Set KPIs and Stick to Them

Bounty programs should use key performance indicators (KPIs) to define and measure success. Commonly used metrics for HackerOne customers include:

  • Volume of duplicate reports
  • Distribution of weakness types on individual assets or systems
  • Mean Time to Resolve (MTTR)

Each of these metrics can help confirm success or hint at underlying issues in an organization’s security posture. For example, a given weakness type appearing disproportionately on a single product line across an attack surface may be indicative of a design flaw or dependency issue. Depending on your organization’s needs, there are many more possible KPIs you could use to maintain an efficient, effective program that supports cybersecurity objectives. However, if you’re unsure, the three KPIs listed above are a good starting point.

The best run bug bounty programs at peak maturity focus on soliciting novel and elusive (“NoEl”) vulnerabilities. These are the types of bugs that no automated tool or pentest methodology would likely uncover, such as advanced business logic issues, bug chains, and rare weakness types. Quantifying and tracking these types of bugs are an example of a more advanced program health metric.

No matter what level your program operates at, when comprehensive security controls are in place (e.g., DevSecOps, complete buy-in from stakeholders, hardened attack surface, etc.) program managers can be confident in raising bounty levels and adding additional attack surface to their program scope. These actions will attract increasingly skilled hackers and security researchers capable of finding NoEl bugs or zero day vulnerabilities with complex approaches, custom tools, and little-known techniques.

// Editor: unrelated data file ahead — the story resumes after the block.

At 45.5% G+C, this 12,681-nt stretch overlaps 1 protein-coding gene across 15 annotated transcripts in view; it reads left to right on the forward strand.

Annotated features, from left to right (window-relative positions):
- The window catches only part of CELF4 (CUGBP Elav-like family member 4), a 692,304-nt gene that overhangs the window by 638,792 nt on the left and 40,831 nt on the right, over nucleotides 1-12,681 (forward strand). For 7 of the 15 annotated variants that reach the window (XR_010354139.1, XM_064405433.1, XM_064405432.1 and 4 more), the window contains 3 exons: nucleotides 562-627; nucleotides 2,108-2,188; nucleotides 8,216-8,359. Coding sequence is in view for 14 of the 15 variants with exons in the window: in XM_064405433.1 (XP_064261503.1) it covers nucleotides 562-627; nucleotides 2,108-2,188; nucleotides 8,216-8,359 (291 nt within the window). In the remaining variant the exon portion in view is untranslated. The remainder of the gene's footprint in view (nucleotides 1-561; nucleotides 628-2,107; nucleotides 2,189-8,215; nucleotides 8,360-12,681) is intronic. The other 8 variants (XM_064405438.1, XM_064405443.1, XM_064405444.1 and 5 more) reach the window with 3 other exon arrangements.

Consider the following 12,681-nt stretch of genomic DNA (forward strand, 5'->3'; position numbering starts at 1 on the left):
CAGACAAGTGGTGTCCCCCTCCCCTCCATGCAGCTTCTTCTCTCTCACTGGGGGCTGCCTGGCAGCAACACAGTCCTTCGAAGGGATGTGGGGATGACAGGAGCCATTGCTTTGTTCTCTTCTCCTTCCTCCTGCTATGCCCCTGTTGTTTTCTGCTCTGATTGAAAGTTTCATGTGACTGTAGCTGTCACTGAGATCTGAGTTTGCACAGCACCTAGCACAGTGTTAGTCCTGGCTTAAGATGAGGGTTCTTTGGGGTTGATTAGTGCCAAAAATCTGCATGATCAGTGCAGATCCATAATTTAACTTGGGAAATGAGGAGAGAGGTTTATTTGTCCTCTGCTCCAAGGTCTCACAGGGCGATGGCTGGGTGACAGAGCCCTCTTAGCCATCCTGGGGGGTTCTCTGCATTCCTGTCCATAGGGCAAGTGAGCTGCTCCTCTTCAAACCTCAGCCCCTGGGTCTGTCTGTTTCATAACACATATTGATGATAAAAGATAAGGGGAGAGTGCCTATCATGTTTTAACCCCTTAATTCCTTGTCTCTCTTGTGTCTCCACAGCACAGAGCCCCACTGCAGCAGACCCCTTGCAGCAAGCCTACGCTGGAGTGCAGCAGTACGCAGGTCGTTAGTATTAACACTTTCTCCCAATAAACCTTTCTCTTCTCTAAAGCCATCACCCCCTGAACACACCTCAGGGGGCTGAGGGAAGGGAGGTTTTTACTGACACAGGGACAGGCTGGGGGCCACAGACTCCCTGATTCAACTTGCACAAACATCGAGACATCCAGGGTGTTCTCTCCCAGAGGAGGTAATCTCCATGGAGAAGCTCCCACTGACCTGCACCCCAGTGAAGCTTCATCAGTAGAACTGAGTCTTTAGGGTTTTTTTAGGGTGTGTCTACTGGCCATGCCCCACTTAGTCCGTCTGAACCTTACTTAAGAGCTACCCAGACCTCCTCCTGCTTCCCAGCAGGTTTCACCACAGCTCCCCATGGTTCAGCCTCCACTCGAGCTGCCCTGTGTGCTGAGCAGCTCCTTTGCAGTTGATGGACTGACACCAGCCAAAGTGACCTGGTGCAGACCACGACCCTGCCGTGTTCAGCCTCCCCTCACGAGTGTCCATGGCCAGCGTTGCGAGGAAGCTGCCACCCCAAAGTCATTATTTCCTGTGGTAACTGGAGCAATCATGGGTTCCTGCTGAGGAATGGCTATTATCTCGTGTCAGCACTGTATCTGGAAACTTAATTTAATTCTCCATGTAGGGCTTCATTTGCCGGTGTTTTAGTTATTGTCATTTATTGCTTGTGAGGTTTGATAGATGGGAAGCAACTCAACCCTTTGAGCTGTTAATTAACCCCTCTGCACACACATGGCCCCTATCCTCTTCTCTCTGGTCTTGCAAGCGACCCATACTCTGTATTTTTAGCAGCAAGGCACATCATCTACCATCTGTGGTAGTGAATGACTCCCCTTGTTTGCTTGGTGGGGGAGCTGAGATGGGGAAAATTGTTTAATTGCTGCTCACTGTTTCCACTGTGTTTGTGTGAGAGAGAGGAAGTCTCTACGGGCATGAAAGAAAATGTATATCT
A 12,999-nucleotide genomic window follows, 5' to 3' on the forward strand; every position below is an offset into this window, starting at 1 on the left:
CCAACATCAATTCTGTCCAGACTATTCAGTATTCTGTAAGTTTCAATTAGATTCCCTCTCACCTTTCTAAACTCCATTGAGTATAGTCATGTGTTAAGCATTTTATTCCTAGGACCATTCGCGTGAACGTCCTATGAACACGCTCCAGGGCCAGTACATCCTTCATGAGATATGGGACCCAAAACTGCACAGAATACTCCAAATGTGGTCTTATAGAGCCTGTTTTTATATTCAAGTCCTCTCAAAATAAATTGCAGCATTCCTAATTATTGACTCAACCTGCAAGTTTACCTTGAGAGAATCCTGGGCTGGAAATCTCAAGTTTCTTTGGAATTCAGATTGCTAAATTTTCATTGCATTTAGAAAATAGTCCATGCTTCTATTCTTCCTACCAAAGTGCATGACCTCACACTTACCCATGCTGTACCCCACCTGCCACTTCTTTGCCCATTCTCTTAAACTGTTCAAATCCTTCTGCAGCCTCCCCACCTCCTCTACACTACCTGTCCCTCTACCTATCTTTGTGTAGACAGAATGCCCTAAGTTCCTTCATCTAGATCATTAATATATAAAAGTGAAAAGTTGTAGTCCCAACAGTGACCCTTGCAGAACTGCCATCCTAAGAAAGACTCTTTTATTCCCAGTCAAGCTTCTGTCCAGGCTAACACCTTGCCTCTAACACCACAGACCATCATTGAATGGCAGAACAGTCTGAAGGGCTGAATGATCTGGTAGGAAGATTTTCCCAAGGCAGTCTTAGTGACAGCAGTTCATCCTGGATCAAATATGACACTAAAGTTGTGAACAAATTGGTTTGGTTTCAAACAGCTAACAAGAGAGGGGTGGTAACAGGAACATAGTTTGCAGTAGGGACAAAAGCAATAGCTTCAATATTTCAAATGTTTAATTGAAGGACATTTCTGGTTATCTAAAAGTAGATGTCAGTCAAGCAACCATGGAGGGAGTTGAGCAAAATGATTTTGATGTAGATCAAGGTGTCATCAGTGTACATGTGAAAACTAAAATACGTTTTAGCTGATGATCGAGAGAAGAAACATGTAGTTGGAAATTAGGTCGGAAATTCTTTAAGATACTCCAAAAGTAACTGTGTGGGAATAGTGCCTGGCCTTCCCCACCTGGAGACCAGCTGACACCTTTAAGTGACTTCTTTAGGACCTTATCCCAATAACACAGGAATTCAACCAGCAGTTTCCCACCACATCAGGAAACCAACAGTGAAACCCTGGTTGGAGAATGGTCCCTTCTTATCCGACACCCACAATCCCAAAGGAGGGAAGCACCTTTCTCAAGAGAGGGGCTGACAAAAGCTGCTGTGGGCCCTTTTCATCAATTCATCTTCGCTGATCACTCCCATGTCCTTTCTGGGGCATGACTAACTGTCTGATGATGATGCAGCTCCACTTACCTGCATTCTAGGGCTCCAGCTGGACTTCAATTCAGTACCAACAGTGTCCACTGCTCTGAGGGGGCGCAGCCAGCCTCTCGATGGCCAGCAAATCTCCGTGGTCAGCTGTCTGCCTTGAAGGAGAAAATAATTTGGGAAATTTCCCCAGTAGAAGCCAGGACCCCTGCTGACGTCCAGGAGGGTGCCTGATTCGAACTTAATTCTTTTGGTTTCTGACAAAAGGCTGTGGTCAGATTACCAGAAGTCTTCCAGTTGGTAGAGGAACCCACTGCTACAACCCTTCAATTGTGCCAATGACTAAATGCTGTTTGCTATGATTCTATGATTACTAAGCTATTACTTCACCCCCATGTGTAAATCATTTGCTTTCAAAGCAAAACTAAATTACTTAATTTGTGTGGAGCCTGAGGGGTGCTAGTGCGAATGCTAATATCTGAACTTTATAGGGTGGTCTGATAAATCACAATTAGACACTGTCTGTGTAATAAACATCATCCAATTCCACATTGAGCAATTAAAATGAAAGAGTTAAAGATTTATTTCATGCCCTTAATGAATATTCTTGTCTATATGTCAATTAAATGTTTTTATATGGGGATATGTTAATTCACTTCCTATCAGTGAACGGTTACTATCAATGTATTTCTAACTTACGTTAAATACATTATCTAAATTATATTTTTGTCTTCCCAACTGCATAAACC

Understand Where Bug Bounty Fits

Top programs use bug bounty as a compass—a tool to help navigate an attack surface to find gaps in security testing coverage. Top-tier security teams leverage bounty programs as a performance monitoring system for their internal security strategy and a safety net that automatically deploys when other security testing systems and processes fail.

Bugs that slip through to production can be used to identify and resolve underlying challenges in security programs. Through the output of a bug bounty program, improvement opportunities can be identified in the software development life cycle (SDLC) to implement or bolster controls such as: